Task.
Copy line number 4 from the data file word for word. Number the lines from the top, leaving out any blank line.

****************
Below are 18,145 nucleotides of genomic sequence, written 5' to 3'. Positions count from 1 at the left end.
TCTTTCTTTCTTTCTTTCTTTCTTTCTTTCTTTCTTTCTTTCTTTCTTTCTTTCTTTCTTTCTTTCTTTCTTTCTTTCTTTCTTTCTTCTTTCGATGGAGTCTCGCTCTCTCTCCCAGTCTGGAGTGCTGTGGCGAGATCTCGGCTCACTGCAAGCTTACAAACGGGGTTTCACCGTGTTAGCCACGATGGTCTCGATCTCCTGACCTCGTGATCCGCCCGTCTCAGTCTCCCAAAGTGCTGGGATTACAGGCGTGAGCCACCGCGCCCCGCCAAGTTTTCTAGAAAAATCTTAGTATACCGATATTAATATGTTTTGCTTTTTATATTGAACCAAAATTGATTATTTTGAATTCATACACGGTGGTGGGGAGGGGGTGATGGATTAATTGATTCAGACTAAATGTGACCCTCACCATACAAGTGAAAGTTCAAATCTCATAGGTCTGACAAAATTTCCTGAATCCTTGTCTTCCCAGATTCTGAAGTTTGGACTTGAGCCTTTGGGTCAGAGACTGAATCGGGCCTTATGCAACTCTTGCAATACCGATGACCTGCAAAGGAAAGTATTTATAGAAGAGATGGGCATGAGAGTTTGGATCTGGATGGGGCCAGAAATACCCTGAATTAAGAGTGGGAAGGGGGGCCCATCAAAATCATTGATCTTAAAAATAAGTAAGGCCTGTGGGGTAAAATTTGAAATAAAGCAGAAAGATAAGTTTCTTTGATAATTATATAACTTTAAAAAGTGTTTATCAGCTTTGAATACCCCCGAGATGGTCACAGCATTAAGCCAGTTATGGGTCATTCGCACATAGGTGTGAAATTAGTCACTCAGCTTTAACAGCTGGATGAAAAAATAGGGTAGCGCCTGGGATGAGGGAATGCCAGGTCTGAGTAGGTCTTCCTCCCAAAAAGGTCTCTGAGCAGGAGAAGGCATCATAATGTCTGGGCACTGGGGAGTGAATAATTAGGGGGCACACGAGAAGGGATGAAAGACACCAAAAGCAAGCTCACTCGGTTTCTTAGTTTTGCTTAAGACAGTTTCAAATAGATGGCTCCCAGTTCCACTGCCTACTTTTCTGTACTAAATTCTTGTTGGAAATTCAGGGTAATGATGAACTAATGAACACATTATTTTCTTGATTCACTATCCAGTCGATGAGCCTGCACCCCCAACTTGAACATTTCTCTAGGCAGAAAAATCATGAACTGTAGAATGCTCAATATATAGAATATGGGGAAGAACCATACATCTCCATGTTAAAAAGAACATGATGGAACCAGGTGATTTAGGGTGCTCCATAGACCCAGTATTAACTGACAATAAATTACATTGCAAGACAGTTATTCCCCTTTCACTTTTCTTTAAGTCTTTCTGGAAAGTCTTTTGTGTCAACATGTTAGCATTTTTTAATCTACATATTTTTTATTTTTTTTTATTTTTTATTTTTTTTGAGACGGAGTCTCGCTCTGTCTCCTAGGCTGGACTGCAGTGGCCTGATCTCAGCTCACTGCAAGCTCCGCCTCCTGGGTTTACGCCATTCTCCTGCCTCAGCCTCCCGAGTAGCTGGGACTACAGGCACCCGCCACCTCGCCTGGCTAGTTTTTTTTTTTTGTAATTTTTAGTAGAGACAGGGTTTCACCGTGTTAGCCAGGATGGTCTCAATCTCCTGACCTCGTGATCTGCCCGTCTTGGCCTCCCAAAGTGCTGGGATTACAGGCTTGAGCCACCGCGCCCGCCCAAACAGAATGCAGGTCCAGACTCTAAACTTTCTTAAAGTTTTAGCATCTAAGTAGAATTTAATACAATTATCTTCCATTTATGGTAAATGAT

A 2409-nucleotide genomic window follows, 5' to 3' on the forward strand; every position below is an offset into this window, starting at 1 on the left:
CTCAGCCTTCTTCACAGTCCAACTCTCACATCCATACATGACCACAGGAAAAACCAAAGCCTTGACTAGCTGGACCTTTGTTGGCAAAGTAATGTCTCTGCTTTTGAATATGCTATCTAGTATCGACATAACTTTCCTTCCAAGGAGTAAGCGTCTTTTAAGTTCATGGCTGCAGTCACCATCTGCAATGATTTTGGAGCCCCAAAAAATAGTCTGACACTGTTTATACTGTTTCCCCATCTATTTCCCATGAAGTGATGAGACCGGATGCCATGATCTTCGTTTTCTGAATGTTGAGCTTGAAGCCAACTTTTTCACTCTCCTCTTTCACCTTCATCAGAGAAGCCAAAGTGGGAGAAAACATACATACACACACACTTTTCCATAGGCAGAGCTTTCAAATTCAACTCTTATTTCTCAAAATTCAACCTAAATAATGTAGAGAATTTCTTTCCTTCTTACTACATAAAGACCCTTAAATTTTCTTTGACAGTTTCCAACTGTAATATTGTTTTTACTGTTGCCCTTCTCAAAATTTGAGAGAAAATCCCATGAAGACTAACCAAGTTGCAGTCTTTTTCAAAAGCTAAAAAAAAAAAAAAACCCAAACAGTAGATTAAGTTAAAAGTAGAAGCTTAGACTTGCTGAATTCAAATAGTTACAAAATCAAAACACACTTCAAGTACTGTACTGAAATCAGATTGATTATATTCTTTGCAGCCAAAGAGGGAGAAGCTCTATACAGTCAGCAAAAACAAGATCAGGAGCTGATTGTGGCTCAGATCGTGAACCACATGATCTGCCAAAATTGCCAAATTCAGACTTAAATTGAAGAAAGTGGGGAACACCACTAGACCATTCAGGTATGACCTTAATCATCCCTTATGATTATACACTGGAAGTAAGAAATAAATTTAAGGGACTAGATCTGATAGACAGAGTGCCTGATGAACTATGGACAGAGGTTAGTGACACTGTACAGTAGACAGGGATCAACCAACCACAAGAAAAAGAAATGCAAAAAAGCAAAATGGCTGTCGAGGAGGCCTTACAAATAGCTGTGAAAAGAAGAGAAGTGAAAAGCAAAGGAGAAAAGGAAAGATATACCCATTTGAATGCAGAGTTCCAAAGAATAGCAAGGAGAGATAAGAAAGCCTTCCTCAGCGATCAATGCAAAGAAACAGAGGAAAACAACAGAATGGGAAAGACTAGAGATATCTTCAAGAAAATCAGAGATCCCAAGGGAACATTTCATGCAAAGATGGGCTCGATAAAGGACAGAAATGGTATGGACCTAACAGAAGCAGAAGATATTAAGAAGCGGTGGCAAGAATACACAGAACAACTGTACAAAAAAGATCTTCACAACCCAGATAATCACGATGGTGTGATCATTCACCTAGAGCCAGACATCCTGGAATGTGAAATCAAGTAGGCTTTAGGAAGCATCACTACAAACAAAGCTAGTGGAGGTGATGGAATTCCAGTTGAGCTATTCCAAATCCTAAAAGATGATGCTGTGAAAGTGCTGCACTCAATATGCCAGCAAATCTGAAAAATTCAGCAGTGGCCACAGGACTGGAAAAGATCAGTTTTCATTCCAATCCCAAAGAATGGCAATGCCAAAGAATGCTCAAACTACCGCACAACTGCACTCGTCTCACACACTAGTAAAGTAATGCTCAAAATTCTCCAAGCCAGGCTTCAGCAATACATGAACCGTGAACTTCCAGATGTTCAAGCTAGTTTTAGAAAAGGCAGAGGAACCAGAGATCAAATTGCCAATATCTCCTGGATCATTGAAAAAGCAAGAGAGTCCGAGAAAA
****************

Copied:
CTCAGCCTTCTTCACAGTCCAACTCTCACATCCATACATGACCACAGGAAAAACCAAAGCCTTGACTAGCTGGACCTTTGTTGGCAAAGTAATGTCTCTGCTTTTGAATATGCTATCTAGTATCGACATAACTTTCCTTCCAAGGAGTAAGCGTCTTTTAAGTTCATGGCTGCAGTCACCATCTGCAATGATTTTGGAGCCCCAAAAAATAGTCTGACACTGTTTATACTGTTTCCCCATCTATTTCCCATGAAGTGATGAGACCGGATGCCATGATCTTCGTTTTCTGAATGTTGAGCTTGAAGCCAACTTTTTCACTCTCCTCTTTCACCTTCATCAGAGAAGCCAAAGTGGGAGAAAACATACATACACACACACTTTTCCATAGGCAGAGCTTTCAAATTCAACTCTTATTTCTCAAAATTCAACCTAAATAATGTAGAGAATTTCTTTCCTTCTTACTACATAAAGACCCTTAAATTTTCTTTGACAGTTTCCAACTGTAATATTGTTTTTACTGTTGCCCTTCTCAAAATTTGAGAGAAAATCCCATGAAGACTAACCAAGTTGCAGTCTTTTTCAAAAGCTAAAAAAAAAAAAAAACCCAAACAGTAGATTAAGTTAAAAGTAGAAGCTTAGACTTGCTGAATTCAAATAGTTACAAAATCAAAACACACTTCAAGTACTGTACTGAAATCAGATTGATTATATTCTTTGCAGCCAAAGAGGGAGAAGCTCTATACAGTCAGCAAAAACAAGATCAGGAGCTGATTGTGGCTCAGATCGTGAACCACATGATCTGCCAAAATTGCCAAATTCAGACTTAAATTGAAGAAAGTGGGGAACACCACTAGACCATTCAGGTATGACCTTAATCATCCCTTATGATTATACACTGGAAGTAAGAAATAAATTTAAGGGACTAGATCTGATAGACAGAGTGCCTGATGAACTATGGACAGAGGTTAGTGACACTGTACAGTAGACAGGGATCAACCAACCACAAGAAAAAGAAATGCAAAAAAGCAAAATGGCTGTCGAGGAGGCCTTACAAATAGCTGTGAAAAGAAGAGAAGTGAAAAGCAAAGGAGAAAAGGAAAGATATACCCATTTGAATGCAGAGTTCCAAAGAATAGCAAGGAGAGATAAGAAAGCCTTCCTCAGCGATCAATGCAAAGAAACAGAGGAAAACAACAGAATGGGAAAGACTAGAGATATCTTCAAGAAAATCAGAGATCCCAAGGGAACATTTCATGCAAAGATGGGCTCGATAAAGGACAGAAATGGTATGGACCTAACAGAAGCAGAAGATATTAAGAAGCGGTGGCAAGAATACACAGAACAACTGTACAAAAAAGATCTTCACAACCCAGATAATCACGATGGTGTGATCATTCACCTAGAGCCAGACATCCTGGAATGTGAAATCAAGTAGGCTTTAGGAAGCATCACTACAAACAAAGCTAGTGGAGGTGATGGAATTCCAGTTGAGCTATTCCAAATCCTAAAAGATGATGCTGTGAAAGTGCTGCACTCAATATGCCAGCAAATCTGAAAAATTCAGCAGTGGCCACAGGACTGGAAAAGATCAGTTTTCATTCCAATCCCAAAGAATGGCAATGCCAAAGAATGCTCAAACTACCGCACAACTGCACTCGTCTCACACACTAGTAAAGTAATGCTCAAAATTCTCCAAGCCAGGCTTCAGCAATACATGAACCGTGAACTTCCAGATGTTCAAGCTAGTTTTAGAAAAGGCAGAGGAACCAGAGATCAAATTGCCAATATCTCCTGGATCATTGAAAAAGCAAGAGAGTCCGAGAAAA